With both businesses our annual turnover is now around $2.6million (£2million) and I now have 18 staff across the two brands. I'm not rich yet, but I've got to the point where the business is worth a good amount. In the future if I wanted to sell it, I would make good money. But I still feel like there's more to do.

The people are the hardest part of a growing business. You have to really care for them as well as care for the business. You have to be balanced and know when to get emotionally involved and when to step back. My husband has ADHD and he is both the best and the worst employee. In moments he can perform, do the most amazing work and get really involved in it. But he also can't plan time well, so he might not be present when I need him.

We sell online and by appointment here in Sheffield. Jessica Flinn Fine Jewellery is higher end so we've had people come all the way from Switzerland to see the pieces in person, whereas Flinn and Steel has a more affordable price point, so people generally order online. We sell all over the world, a lot is in the U.K. but we have sent pieces to America, Australia, Canada and Thailand. And I'm not done yet.

CEO Jessica Flinn-Allen runs two businesses
CEO Jessica Flinn has been running her own business since 2010. Jessica Flinn Fine Jewellery

The most important ingredient for being a CEO is being really stubborn. My dad had a horrible accident when I was 13; he was knocked off his bike and is paralyzed, but he didn't let that accident ruin his life. He now holds a private pilot license and has run businesses. The Flinn people are really determined people; we don't let anything stop us.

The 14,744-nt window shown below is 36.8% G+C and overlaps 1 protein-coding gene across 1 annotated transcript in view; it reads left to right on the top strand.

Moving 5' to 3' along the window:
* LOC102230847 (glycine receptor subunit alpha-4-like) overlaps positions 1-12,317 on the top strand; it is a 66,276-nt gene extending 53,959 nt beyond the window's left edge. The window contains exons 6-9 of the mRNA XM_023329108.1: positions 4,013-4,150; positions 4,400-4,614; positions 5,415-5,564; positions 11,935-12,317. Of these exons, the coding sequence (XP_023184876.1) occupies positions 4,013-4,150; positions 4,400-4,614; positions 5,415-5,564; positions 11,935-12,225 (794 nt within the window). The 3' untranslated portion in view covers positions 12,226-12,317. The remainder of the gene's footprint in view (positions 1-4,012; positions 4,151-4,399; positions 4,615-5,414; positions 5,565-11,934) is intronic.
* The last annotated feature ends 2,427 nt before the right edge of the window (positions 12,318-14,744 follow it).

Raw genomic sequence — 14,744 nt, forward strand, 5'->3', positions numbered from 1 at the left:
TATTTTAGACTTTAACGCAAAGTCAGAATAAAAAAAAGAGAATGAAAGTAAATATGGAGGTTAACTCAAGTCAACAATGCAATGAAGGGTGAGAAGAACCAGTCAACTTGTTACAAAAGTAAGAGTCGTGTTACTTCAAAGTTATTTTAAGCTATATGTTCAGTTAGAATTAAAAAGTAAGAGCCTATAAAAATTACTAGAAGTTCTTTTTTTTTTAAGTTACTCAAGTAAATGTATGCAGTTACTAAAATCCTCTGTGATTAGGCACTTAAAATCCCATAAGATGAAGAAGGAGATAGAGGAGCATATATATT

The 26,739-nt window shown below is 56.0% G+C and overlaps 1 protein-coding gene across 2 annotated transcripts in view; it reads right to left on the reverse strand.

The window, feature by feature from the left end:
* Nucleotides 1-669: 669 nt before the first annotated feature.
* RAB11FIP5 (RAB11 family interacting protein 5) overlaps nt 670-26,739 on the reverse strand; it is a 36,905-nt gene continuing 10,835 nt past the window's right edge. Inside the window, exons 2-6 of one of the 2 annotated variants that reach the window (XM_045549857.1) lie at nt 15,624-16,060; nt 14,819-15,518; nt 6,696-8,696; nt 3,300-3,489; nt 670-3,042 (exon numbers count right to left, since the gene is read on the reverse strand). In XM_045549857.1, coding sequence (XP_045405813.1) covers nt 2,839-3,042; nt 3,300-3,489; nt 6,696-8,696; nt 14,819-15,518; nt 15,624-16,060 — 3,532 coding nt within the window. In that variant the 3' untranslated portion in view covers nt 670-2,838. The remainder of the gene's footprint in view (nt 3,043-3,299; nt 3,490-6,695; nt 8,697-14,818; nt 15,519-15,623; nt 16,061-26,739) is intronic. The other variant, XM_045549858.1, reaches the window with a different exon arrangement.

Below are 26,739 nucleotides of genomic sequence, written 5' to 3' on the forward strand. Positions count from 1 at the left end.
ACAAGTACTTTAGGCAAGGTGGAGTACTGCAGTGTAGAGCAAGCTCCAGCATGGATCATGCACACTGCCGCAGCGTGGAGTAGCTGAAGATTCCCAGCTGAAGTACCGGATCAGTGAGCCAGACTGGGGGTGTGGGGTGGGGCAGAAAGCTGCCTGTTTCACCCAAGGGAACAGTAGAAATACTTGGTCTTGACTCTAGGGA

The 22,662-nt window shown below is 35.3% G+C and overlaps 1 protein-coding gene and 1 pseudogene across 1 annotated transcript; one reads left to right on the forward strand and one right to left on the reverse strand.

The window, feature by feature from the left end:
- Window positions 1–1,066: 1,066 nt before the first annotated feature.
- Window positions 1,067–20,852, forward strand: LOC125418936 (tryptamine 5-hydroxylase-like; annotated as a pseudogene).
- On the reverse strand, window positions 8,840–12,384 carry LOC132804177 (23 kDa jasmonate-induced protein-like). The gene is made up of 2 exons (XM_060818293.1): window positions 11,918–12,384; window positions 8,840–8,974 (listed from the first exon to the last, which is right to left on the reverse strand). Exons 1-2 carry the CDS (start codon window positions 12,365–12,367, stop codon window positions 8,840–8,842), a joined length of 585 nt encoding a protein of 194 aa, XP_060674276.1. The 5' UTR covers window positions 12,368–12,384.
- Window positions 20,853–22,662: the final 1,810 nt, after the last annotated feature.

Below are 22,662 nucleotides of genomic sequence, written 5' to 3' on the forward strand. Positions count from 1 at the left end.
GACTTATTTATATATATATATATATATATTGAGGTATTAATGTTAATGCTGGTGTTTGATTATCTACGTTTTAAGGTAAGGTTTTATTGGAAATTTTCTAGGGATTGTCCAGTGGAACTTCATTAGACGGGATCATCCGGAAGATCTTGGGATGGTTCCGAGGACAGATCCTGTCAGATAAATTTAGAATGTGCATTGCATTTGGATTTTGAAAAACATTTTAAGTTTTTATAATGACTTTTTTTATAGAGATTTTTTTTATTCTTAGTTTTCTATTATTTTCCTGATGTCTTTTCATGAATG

You can have moments where you have a disaster or feel sad, but the next day you just have to get on and do something else. Pandemics happen, staffing crises happen and pieces do get stolen. I've had snatch and grabs where someone distracts you and pockets jewelry. You can be sad in that moment but then the next day you have to come back in, crack on, pivot and adapt.

When you start a business and it's your name, it's hard for it not to feel personal. There are trolls online who write really nasty comments on our social posts. So I have to have the ability to see that it's not personal. I've developed a thick skin so I can bat off what I don't need to hear.

But it's also important to speak up. I was on a panel with two male CEOs recently, and the host turned to me and asked how I had found the pandemic being a working mom. I actually called him out on the stage and told him that I felt uncomfortable with the question. You could hear everyone in the room take a breath.

To me, the most important element of being a CEO is finding people with skills you don't have. None of us are perfect. It's impossible for one human to make a product while marketing it and selling it. So have people around you with the skills you don't have. Be brutal about yourself and realize your own limitations; then find people to fill those gaps. I think that's why I've been successful. I have the most amazing team, from my marketing manager to my operations manager.

I have heard it said that you don't have a business unless it can run without you, and I'm at the stage where a lot of the cogs turn without me. That's a great thing because it gives me the headspace to think about what's next.

I'm still learning, but I think my employees like the business they work in. We are trying to be more eco-friendly and it's exciting that my employees want to go on this journey with me. I'm good, but I could be better and I'm working it out as I go. I'm just going to go for it and see what happens.

Jessica Flinn-Allen is the founder and CEO of Jessica Flinn Fine Jewellery and Flinn & Steel. You can follow them on Instagram @jessicaflinnjewellery and @flinnandsteel.

All views expressed in this article are the author's own.

As told to Jenny Haward.